Some Practical Issues of Experimental Design and Data Analysis in Radiological ROC Studies

Department of Radiology, University of Chicago, IL 60637.
Investigative Radiology (Impact Factor: 4.45). 04/1989; 24(3):234-45. DOI: 10.1097/00004424-198903000-00012
Source: PubMed

ABSTRACT Receiver operating characteristic (ROC) analysis has been used in a broad variety of medical imaging studies during the past 15 years, and its advantages over more traditional measures of diagnostic performance are now clearly established. But despite the essential simplicity of the approach, workers in the field often find--sometimes only after an ROC study is under way--that a number of subtle issues related to experimental design and data analysis must be confronted in practice. Many of these issues have not been discussed in the literature in detail, and most are not well known. The purposes of this paper are to make users of ROC methodology in medical imaging aware of potential problems that should be confronted before an ROC study is begun and to indicate, at least broadly, how those problems may be dealt with, given the present state of the art. Some of the issues raised here can be addressed adequately by easily prescribed techniques, whereas others remain difficult and will be resolved fully only by new methodologic developments.

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    • "The key of ROC analysis in radiology is that the participants rate the confidence of judgment or the likelihood of malignancy etc. instead of giving binary answer (i.e. present or absent) (Obuchowski 2003; Metz 1978; Hanley & McNeil 1982; Berbaum et al. 1989; Metz 1989; Gur et al. 1989). The fundamental problem of rating is that the decision needs to be " not obvious " , and " should be of borderline difficulty " (Metz 1978). "
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    ABSTRACT: Detective performance of radiologists for "obvious" targets should be evaluated by visual search task instead of ROC analysis, but visual task have not been applied to radiology studies. The aim of this study was to set up an environment that allows visual search task in radiology, to evaluate its feasibility, and to preliminarily investigate the effect of career on the performance. In a darkroom, ten radiologists were asked to answer the type of lesion by pressing buttons, when images without lesions, with bulla, ground-glass nodule, and solid nodule were randomly presented on a display. Differences in accuracy and reaction times depending on board certification were investigated. The visual search task was successfully and feasibly performed. Radiologists were found to have high sensitivity, specificity, positive predictive values and negative predictive values in non-board and board groups. Reaction time was under 1 second for all target types in both groups. Board radiologists were significantly faster in answering for bulla, but there were no significant differences for other targets and values. We developed an experimental system that allows visual search experiment in radiology. Reaction time for detection of bulla was shortened with experience.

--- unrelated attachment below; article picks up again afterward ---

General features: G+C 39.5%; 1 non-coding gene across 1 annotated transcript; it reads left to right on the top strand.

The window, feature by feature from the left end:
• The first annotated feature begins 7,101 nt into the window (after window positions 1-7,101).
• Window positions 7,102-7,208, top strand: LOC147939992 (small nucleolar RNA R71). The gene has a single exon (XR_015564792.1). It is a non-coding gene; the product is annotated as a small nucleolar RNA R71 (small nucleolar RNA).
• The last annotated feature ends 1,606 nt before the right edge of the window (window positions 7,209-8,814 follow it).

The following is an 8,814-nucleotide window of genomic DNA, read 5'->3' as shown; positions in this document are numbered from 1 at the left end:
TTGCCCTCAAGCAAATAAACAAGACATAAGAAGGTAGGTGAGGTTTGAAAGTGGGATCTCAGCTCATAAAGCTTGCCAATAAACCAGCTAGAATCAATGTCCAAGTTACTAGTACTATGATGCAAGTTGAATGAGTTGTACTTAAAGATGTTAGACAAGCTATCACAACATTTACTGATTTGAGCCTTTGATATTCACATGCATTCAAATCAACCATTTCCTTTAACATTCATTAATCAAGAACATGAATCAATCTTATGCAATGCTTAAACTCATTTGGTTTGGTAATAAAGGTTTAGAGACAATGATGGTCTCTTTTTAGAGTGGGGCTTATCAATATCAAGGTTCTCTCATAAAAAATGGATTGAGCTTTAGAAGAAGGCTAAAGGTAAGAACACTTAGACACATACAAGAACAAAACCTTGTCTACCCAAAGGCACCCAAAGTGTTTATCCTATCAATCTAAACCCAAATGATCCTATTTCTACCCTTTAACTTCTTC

SpringerPlus 11/2013; 2:607. DOI:10.1186/2193-1801-2-607
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    • "In the present study, we evaluated the effectiveness of the QDS using receiver operating characteristic (ROC) analysis [6] [7] [8] [9] [10] [11] [12] from viewpoint of radiation dose reduction. ROC analysis was employed for the objective evaluation of QDS in order to evaluate how far the dose can be reduced with QDS while maintaining an acceptable low-contrast resolution. "
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    International Journal of Biomedical Imaging 02/2008; 2008:379486. DOI:10.1155/2008/379486
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    • "The algorithm implemented to detect the clusters of microcalcifications is a five-step process that involves (Lado et al., 1999, 2001): 1) detection of the breast border, employing a tracking algorithm that computes the gradient of grey levels in the breast (Méndez et al., 1996); 2) application of one-dimensional discrete wavelet transform over each column constituting the image; 3) local grey level thresholding to extract the possible microcalcifications , and application of contrast-size test and morphologic operators, to eliminate very small signals, 4) clustering procedure, to group the detected signals; and 5) reduction of false positives, to discriminate between real clusters and false detections, employing several statistical techniques, such as the binormal ROC methodology proposed by Metz (1989). A sensitivity of 80.52% at a false positive rate of 1.90% was achieved. "
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    ABSTRACT: A local linear method for estimating the conditional ROC curve under the presence of continuous and categorical covariates is introduced. A data driven smoothing parameter selector based on the bootstrap is proposed. The methods are illustrated with real data from a discrimination problem emerging in the context of computer-aided diagnosis. The bootstrap approach is also used to construct pointwise confidence intervals for the area under the ROC curve. (c) 2007 Elsevier B.V. All rights reserved.
    Computational Statistics & Data Analysis 01/2008; 52(5-52):2623-2631. DOI:10.1016/j.csda.2007.09.013 · 1.15 Impact Factor
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